How to Build a Log Bridge

Instructions and diagrams for constructing a simple log bridge.

| May/June 1984

"I tell you what. I'd just about bet my little pickup against a pocketknife that this thing'll hold up a cement truck."

That was Rick Compton's wager about the 14-foot log bridge he and Hoy Gross were finishing out at the MOTHER EARTH NEWS Ecovillage. And if you're curious to see what took place when we did drive one of those massive vehicles over Rick's completed structure, see the Image Gallery. Go ahead . . . we'll wait.

Pretty impressive, huh? Well, don't let Compton's success go to your head. We're going to tell you everything we can about how to build a log bridge. A simple,"no suspension or trusses just lay down some logs and flooring" bridge . . . the kind of farmstead structure that's intended for getting you over drainage ditches or small streams. In doing so, we'll call upon wisdom gleaned from Rick's considerable experience, and all the relevant research and calculations we could muster. But let's get one thing clear right now: We don't guarantee that any bridge you build will bear up to a load like a concrete truck. So if you start to drive the front wheels of an extremely heavy vehicle over your stream-spanner and you hear something begin to crack . . . BACK UP QUICK!

Main Tools and Steps 

An untrussed bridge is simplicity itself. Step one: Build a good base on each side of your waterway. Step two: Lay some stringer logs across the span. Step three: Add flooring. (Mind you, there are a few extra touches and tricks of the trade we'll be telling you about.) The main tools you'll need are equally basic: a tractor or pickup truck with a chain for pulling logs . . . a chain saw . . . an ax . . . a bark peeler and adz (if you don't have these, you can use your ax instead) . . . a chalk line . . . a level . . . a couple of scrap 1 X 8's or similar boards . . . some roofing cement . . . a shovel . . . a couple of peaveys . . . and a heavy hammer (see Fig. 1). You'll also need a helper with a stout back (bridge building is definitely a two-person job).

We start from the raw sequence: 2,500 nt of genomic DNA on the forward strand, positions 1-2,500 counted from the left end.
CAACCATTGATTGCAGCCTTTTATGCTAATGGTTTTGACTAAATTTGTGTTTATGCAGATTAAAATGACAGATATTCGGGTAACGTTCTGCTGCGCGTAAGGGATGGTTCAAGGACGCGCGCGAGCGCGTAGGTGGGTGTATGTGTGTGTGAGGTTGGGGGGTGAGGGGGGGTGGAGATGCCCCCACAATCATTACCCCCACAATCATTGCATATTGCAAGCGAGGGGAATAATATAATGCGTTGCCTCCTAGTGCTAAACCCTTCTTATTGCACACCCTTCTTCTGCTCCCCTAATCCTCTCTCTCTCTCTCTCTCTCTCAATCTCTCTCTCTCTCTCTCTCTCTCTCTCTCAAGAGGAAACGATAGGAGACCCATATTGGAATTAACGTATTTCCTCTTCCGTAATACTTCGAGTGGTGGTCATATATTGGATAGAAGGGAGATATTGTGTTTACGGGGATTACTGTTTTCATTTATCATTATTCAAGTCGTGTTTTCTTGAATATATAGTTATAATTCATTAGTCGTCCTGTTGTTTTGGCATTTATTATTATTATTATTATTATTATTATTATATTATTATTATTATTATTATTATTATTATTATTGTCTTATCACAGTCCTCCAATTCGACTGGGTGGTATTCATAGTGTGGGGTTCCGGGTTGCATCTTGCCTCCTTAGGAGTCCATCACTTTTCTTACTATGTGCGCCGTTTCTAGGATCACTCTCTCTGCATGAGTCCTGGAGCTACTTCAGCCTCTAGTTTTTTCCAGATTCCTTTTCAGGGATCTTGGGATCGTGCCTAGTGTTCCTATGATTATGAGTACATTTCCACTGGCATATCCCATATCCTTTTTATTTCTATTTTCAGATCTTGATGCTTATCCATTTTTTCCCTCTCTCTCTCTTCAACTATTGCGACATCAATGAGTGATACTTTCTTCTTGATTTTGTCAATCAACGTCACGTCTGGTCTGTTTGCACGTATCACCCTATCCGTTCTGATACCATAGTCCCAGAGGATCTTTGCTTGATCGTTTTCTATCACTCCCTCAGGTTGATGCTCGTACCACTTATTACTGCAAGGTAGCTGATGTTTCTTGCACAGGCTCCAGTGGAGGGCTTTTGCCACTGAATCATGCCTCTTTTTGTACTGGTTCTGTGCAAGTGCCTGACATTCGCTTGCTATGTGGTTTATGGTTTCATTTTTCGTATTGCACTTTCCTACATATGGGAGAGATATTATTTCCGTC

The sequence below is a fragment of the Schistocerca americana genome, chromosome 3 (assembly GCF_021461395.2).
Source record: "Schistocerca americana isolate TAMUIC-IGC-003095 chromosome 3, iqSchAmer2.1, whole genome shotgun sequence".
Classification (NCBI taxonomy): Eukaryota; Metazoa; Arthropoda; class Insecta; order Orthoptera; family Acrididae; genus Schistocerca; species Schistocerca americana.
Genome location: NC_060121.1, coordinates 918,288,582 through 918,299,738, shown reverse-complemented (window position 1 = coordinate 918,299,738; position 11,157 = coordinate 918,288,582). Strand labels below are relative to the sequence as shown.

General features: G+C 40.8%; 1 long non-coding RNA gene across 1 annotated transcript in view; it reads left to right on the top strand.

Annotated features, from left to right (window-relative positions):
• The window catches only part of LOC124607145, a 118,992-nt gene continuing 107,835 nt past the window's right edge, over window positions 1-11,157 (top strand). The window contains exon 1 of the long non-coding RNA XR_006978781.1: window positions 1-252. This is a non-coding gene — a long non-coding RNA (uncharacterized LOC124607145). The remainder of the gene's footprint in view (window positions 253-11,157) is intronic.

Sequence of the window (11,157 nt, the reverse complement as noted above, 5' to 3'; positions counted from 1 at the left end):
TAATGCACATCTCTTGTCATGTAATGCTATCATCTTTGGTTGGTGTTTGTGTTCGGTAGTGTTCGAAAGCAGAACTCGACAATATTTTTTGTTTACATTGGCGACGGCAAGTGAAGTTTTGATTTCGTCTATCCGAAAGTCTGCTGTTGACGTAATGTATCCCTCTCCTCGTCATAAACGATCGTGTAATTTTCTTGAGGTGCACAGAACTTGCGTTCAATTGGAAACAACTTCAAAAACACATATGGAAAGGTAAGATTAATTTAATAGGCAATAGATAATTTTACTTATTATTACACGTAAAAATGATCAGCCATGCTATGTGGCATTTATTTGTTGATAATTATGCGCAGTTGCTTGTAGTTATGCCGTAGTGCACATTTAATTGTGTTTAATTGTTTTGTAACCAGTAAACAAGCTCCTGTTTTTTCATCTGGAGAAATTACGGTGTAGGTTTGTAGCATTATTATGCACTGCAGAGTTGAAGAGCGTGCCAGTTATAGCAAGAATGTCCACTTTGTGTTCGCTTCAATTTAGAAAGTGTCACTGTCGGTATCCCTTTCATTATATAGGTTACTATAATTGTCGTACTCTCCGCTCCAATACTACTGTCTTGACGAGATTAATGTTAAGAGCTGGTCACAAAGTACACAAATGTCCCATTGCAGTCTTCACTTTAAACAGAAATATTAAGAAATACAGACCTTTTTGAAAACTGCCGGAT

Of course, you'll need some logs, as well. Around these parts, folks generally use the amazingly durable black locust. But plenty of other woodsassuming they've got more heartwood then sapwoodcan do the job. Bald cypress (old growth), Arizona cypress, catalpa, cedar, chestnut, juniper, mesquite, several of the oaks (bur, chestnut, gambel, Oregon white, post, and white), redwood, Osage orange, and Pacific yew are all quite decay-resistant (especially the last two). You say you don't have any of those? Well, bald cypress (young growth), Douglas fir, honey locust, western larch, swamp chestnut oak, eastern white, longleaf and slash pines, and tamarack are all moderately durable. However, if you're stuck using alder, ash, aspen, beech, birch, buckeye, butternut, cottonwood, elm, hemlock, hickory, magnolia, maple, red or black oak, most pines, poplars, spruces, sweet gum, or true firs, you'd best inspect your bridge logs often!

Once you've cut the best and straightest logs you can findthey should also be at least a foot in diameter (not counting the bark) and have no knots in their middle halvesyou can haul them to your bridge site. (If you bevel the underside of each log a bit first, though, the log will have less tendency to jam in the ground when you're pulling it.) Then you'll be ready to prepare a resting place for those timbers.

6/9/2016 9:14:49 PM

8 pages and the only images are of an axe and couple of other tools. Talk about "a picture is worth a thousand words". It's a decent article spoilt by lack of drawings.

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